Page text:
While plants may seem innocuous, some of them are surprisingly lethal to humans who may come into contact with them. Because plants cannot run away from predators such as animals, they can develop toxicity as a defence to protect them selves. Often the shoots of the pants are very high in concentrated with poison and can be more harmful if consumed. The toxicity of a plant usually increases with rising carbon dioxide and plants are more toxic during a drought.
There are about a 1000 species of plants in Australia alone that are known to be toxic to both animals and humans. With plenty more with the ability to cause skin and eye irritation, rashes or discomfort.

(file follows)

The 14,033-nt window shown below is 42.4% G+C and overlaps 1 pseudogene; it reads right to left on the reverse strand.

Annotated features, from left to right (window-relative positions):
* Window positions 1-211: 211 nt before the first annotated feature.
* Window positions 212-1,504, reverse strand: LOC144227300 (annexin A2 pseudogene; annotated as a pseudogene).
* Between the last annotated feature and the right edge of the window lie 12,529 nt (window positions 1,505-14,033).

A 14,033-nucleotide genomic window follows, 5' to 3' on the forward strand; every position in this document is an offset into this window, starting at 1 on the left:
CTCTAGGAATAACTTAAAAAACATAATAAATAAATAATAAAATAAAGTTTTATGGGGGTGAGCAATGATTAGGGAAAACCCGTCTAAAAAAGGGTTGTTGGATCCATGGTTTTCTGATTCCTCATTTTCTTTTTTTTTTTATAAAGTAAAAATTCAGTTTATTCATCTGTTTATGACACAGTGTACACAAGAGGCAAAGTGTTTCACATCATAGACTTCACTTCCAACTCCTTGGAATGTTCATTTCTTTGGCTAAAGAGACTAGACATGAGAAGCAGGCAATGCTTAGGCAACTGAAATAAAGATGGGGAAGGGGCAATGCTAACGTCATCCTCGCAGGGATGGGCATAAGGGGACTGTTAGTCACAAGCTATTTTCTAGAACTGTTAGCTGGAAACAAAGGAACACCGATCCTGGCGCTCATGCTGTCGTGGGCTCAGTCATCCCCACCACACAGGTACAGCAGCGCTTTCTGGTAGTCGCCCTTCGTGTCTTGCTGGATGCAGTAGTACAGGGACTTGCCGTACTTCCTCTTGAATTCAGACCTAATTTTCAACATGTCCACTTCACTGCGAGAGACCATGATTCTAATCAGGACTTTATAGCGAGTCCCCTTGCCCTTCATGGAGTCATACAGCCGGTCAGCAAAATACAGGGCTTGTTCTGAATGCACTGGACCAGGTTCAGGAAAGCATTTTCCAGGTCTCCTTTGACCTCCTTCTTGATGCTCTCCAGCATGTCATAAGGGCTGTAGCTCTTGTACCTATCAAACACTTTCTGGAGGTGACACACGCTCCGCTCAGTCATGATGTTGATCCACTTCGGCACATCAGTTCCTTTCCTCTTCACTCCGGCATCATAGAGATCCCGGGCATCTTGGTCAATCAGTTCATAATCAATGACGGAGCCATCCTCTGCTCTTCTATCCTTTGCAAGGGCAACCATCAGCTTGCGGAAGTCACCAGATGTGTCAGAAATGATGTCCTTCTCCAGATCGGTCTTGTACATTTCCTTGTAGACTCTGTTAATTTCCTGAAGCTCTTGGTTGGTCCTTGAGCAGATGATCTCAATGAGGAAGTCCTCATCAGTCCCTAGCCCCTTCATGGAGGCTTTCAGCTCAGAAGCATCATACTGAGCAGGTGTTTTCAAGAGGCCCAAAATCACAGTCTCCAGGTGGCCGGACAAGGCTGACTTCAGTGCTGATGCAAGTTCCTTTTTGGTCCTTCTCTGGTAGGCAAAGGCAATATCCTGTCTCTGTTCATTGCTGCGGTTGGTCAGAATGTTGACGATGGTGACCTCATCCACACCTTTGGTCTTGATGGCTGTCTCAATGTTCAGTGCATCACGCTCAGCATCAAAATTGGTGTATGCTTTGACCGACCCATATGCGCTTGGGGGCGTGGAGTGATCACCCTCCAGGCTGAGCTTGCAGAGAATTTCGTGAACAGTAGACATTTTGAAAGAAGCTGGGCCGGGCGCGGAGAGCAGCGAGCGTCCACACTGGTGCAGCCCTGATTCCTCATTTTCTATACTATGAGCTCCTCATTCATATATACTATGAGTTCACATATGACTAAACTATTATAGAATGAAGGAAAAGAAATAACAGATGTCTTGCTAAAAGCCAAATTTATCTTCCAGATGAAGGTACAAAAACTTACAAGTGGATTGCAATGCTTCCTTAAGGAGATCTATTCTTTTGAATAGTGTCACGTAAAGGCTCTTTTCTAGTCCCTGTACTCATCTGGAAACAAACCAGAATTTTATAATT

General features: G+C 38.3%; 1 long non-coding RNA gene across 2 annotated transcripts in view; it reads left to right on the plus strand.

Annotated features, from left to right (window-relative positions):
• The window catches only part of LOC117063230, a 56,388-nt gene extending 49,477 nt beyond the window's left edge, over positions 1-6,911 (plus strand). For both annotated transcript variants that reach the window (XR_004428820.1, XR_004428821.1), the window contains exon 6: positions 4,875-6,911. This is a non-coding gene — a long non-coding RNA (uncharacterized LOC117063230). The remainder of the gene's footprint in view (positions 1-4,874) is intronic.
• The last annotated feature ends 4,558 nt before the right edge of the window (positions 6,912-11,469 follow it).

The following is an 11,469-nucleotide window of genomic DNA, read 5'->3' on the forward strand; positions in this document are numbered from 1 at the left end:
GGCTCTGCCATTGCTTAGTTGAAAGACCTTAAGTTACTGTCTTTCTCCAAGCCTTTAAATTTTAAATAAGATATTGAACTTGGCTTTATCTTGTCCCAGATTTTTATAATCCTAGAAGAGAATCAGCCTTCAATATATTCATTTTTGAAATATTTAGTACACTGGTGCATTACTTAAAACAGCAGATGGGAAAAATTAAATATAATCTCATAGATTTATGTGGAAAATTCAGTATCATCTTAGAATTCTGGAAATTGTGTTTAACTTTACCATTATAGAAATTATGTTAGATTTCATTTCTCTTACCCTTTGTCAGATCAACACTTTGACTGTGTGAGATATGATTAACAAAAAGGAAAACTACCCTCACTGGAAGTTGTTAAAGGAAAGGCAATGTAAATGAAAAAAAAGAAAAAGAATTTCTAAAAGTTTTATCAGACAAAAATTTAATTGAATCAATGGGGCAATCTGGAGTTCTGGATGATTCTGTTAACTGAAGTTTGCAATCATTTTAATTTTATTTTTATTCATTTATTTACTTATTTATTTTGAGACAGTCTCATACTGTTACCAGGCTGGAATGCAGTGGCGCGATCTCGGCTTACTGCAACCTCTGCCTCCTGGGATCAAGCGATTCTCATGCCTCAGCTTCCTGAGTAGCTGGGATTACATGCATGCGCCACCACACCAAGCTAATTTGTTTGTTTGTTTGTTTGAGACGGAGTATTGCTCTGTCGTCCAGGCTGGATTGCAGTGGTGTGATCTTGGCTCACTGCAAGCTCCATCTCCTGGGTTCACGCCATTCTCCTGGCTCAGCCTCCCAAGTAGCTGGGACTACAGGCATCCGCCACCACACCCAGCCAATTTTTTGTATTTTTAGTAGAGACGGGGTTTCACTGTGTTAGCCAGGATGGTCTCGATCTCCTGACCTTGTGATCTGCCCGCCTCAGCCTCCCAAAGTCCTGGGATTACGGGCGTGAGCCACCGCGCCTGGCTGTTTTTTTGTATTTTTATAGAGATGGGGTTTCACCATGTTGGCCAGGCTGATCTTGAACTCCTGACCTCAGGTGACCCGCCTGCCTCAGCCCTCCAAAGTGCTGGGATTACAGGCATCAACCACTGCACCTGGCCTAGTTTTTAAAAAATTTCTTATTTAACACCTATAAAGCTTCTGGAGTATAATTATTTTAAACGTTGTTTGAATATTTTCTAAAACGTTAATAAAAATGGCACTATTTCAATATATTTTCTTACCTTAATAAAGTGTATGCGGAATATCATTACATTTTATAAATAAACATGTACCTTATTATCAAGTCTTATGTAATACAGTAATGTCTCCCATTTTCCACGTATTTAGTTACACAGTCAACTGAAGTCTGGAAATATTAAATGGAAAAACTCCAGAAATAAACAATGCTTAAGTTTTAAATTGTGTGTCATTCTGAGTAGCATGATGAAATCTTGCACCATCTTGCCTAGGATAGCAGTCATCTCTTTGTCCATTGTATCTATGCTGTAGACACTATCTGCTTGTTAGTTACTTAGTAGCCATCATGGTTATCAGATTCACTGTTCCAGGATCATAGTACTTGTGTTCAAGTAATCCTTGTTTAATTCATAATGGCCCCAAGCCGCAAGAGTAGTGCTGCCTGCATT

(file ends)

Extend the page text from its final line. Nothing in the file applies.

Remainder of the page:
About 10% of plants in Australia even make cyanide. Plants may vary from region to region, but no matter where you are you should know what to keep an eye out for.
However, it is very difficult to determine what plants may pose risks to humans due to a lack of information about the diverse range of effect many plant species have on humans. A lot of literature refers to plants poisonous to animals, however while it's something to go by this doesn’t necessarily mean that the same rules will apply to humans.
There are also many different variables that make identifying poisonous plants and their risks very difficult. There is a seasonal variation in plants, in terms of the content of the poisons in the different parts of plants. The leaves and flowers of these plants may also have different amounts of poison or toxins is a perfect example.
There are a few well-known toxic plant species that humans should avoid these include:
• Black bean trees
• Strychine tree
• Angel's trumpet
• Deadly nightshade
• Milky mangrove
• Nettle family